If you are unsure what perennials to add to the arrangement, ask help from your local garden center. Don’t forget to ask what types of perennials are most tolerant of your garden conditions and which ones could withstand the winds, which ones are best grown in sheltered areas, and so on.
Cold Hardy Shrubs
Evergreen shrubs give an outdoor space a much-needed boost of color during the cold months. Fruit-bearing shrubs such as holly and Juniper attract all sorts of garden-friendly critters too, particularly birds. Except for evergreens, weigela, and lilacs, most shrubs could be pruned back once they go dormant late in the autumn season.
- Flowering Almond
- Mock Orange
- Smoke Tree
- Dappled Willow
- Burning Bush
- False Cypress
- Mugo Pine
Cold Hardy Tropical Plants
- Bird of Paradise
- Japanese silver grass
Tips for Planting Cold-Hardy Perennials
The quality and temperature of the soil affect the growth of cold-hardy perennials. The roots have to be planted in unfrozen soil to grow and prosper. We recommend transplanting young plants 6 to 8 weeks before the first average date of hard frost.
For growers in the USDA zone 3, fall is not the best time to plant because the soil conditions might not be ideal for transplanting. Also, planting too soon won’t give young plants enough time to grow more resilient roots. Wait until the middle to the late spring season when the ground can be worked into easily. You want to give the young plants enough time to grow their roots before the onset of the winter season.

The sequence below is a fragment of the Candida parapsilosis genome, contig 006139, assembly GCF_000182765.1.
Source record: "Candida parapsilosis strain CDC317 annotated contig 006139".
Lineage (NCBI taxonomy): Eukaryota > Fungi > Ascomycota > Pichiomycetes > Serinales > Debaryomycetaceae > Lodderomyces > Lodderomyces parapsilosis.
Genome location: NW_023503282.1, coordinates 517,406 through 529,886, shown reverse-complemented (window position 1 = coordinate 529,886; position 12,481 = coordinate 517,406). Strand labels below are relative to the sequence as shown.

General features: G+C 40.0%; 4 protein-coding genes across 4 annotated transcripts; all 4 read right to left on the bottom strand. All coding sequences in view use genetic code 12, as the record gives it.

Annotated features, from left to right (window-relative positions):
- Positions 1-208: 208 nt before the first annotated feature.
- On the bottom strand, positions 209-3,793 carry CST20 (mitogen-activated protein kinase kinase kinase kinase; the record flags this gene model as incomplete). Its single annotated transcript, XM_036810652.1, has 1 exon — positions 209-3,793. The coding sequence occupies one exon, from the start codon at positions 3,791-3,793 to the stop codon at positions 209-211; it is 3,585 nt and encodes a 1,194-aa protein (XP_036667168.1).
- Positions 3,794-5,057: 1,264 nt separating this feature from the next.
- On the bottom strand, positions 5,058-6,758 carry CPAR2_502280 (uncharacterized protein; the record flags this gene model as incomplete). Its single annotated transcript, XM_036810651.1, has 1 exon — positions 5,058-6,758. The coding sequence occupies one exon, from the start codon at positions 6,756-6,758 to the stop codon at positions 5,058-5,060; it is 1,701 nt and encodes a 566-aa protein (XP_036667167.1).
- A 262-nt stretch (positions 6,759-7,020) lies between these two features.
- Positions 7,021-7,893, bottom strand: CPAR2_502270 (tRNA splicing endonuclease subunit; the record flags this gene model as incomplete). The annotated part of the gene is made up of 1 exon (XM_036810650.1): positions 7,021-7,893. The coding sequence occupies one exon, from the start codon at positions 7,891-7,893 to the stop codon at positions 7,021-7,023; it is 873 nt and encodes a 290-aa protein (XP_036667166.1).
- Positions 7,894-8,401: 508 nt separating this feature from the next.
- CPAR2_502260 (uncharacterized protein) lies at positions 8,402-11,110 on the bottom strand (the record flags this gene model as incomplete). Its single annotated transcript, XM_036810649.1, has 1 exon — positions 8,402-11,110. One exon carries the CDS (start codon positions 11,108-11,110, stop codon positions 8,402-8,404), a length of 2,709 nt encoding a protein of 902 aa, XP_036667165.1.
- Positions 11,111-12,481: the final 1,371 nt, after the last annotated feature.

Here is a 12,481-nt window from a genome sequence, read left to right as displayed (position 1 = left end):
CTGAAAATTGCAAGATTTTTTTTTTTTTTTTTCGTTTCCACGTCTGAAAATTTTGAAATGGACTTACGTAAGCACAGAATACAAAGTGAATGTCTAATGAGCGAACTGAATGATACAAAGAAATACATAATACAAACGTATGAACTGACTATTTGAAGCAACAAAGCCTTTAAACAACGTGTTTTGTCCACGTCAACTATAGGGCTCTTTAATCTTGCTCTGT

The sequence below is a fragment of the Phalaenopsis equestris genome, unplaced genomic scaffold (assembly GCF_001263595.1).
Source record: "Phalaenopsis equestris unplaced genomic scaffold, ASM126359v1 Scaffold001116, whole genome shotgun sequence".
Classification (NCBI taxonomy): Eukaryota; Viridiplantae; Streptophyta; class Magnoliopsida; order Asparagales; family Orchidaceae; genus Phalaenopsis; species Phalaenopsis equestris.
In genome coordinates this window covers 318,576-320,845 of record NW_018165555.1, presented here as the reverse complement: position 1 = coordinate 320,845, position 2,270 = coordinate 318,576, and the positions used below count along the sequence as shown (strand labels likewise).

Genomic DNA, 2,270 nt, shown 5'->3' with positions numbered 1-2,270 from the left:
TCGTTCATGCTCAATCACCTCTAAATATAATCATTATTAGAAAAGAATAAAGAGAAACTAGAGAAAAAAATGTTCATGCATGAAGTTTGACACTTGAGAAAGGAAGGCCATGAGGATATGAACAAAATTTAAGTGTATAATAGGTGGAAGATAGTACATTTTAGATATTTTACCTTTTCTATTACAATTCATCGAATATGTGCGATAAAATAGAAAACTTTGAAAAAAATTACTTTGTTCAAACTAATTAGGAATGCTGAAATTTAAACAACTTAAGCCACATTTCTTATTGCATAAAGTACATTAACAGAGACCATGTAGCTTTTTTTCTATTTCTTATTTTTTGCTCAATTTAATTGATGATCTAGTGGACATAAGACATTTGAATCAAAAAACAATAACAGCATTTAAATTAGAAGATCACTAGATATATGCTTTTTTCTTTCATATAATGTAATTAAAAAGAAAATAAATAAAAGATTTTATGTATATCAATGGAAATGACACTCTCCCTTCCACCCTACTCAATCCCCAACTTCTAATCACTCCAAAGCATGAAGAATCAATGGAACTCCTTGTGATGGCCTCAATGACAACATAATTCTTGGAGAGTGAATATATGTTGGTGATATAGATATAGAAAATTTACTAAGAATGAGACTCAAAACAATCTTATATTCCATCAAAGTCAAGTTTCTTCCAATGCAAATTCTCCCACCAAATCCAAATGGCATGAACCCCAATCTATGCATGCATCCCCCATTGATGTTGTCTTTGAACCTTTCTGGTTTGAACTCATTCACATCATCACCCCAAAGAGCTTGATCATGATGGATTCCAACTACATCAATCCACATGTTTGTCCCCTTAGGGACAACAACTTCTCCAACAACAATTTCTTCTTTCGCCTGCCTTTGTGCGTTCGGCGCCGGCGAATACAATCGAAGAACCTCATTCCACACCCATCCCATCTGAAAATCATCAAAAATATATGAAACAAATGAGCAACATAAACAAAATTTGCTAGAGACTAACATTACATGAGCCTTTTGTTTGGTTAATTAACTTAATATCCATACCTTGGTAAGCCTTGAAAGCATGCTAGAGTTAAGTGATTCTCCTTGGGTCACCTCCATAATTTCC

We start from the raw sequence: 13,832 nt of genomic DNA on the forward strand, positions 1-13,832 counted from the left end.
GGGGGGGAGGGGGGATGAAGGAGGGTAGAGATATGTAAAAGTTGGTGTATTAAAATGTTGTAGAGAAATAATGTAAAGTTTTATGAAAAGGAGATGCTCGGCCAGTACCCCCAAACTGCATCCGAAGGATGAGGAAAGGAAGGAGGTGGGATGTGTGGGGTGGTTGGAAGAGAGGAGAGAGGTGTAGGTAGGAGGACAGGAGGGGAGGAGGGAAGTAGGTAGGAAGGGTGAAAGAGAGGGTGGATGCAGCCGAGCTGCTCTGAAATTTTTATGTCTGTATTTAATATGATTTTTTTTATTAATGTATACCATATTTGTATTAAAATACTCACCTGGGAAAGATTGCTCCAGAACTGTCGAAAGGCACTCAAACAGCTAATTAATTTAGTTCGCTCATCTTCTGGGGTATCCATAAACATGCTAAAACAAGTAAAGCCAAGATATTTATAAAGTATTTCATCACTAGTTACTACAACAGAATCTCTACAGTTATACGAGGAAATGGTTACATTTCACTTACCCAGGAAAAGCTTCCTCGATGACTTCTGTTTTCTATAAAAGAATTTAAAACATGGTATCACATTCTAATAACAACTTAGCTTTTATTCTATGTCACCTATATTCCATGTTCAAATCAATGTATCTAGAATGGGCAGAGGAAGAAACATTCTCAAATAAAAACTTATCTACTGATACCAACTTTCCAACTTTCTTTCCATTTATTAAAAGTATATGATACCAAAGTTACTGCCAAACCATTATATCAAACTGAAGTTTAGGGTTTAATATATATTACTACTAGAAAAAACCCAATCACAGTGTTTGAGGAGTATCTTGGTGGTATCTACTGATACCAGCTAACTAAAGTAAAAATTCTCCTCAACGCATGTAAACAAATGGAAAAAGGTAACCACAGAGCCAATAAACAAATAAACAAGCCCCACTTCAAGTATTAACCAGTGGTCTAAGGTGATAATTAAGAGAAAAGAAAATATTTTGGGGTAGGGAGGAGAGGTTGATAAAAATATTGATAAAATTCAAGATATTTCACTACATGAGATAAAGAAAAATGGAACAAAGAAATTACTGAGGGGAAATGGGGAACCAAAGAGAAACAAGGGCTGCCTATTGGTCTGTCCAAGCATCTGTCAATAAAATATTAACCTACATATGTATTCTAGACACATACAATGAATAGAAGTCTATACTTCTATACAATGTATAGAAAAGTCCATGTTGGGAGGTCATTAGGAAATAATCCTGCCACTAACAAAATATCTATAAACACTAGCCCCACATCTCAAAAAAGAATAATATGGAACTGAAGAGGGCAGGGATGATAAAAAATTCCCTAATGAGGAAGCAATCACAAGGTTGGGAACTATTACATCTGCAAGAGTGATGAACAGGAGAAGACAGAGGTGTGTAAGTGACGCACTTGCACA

For new transplants, create a water-holding base around the base of the plants then fill this barrier with high-quality coarse mulch. Mulch the plant beds around the new transplants too to insulate the soil. This will give your plants extra time to grow their roots.
A long, final watering is a must for fall transplants and mature plants in arid climates. Do the final watering after the first hard frost, making sure to saturate the soil completely so the water reaches the roots.
If the plants have stems and leaves that were dried out because of the frost, do not cut them off. Wait until the mid-spring season to cut the dead leaves and stems. This way, the plants could still absorb the nutrients from the dying leaves and stems.
Avoid low spots as planting ground for plants that prefer fast-draining soils. As the snow melts, water will pool into these low-lying areas. The same thing goes for early spring rains; the water will make its way into low areas, which could drown the plants.
If you have tender transplants, which are vulnerable to frost, we highly suggest installing floating row covers for protection. Use a protective barrier that’s light and breathable. You could also cover the plants that are still producing flowers if there is a warning for a killing frost.
Gardening in cold regions has its challenges but with these tips, you can build a gorgeous green haven. Tune in for more gardening tips! Subscribe to our weekly newsletter for the freshest gardening resources and helpful guides.